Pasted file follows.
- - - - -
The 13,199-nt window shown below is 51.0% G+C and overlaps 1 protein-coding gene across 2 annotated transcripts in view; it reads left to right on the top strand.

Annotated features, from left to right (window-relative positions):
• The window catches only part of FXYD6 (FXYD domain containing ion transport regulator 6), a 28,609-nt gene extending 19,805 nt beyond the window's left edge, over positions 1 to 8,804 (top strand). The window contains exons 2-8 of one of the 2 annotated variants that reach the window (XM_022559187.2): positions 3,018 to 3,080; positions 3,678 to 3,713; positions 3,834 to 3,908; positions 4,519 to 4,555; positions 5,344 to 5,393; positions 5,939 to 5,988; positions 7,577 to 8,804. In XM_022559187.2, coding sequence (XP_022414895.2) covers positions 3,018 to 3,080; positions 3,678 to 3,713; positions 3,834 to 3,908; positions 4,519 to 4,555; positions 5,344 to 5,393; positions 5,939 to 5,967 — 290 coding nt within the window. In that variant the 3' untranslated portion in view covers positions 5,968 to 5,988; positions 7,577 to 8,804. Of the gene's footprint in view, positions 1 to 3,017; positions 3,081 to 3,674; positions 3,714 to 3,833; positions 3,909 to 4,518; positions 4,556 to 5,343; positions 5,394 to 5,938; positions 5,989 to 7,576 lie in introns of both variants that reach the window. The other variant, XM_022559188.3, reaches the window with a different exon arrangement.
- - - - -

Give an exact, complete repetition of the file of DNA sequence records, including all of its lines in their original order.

The 13,199-nt window shown below is 51.0% G+C and overlaps 1 protein-coding gene across 2 annotated transcripts in view; it reads left to right on the top strand.

Annotated features, from left to right (window-relative positions):
• The window catches only part of FXYD6 (FXYD domain containing ion transport regulator 6), a 28,609-nt gene extending 19,805 nt beyond the window's left edge, over positions 1 to 8,804 (top strand). The window contains exons 2-8 of one of the 2 annotated variants that reach the window (XM_022559187.2): positions 3,018 to 3,080; positions 3,678 to 3,713; positions 3,834 to 3,908; positions 4,519 to 4,555; positions 5,344 to 5,393; positions 5,939 to 5,988; positions 7,577 to 8,804. In XM_022559187.2, coding sequence (XP_022414895.2) covers positions 3,018 to 3,080; positions 3,678 to 3,713; positions 3,834 to 3,908; positions 4,519 to 4,555; positions 5,344 to 5,393; positions 5,939 to 5,967 — 290 coding nt within the window. In that variant the 3' untranslated portion in view covers positions 5,968 to 5,988; positions 7,577 to 8,804. Of the gene's footprint in view, positions 1 to 3,017; positions 3,081 to 3,674; positions 3,714 to 3,833; positions 3,909 to 4,518; positions 4,556 to 5,343; positions 5,394 to 5,938; positions 5,989 to 7,576 lie in introns of both variants that reach the window. The other variant, XM_022559188.3, reaches the window with a different exon arrangement.